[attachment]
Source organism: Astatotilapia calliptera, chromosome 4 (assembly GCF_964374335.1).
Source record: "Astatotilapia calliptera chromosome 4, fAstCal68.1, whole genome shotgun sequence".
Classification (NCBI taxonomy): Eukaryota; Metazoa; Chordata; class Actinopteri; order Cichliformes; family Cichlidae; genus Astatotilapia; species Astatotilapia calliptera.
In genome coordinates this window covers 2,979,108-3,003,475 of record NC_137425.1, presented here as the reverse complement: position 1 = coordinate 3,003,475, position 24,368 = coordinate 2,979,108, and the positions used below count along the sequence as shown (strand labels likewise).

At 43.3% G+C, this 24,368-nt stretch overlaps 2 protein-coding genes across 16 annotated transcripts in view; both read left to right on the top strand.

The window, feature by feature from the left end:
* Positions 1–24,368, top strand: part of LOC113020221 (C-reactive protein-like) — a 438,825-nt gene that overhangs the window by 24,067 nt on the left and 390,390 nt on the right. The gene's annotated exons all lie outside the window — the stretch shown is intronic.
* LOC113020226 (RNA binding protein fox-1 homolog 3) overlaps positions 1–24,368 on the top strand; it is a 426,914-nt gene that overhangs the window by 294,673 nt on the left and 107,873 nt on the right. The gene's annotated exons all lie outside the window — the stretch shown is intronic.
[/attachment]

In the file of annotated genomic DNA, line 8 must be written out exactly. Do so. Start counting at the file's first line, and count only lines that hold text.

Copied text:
* LOC113020226 (RNA binding protein fox-1 homolog 3) overlaps positions 1–24,368 on the top strand; it is a 426,914-nt gene that overhangs the window by 294,673 nt on the left and 107,873 nt on the right. The gene's annotated exons all lie outside the window — the stretch shown is intronic.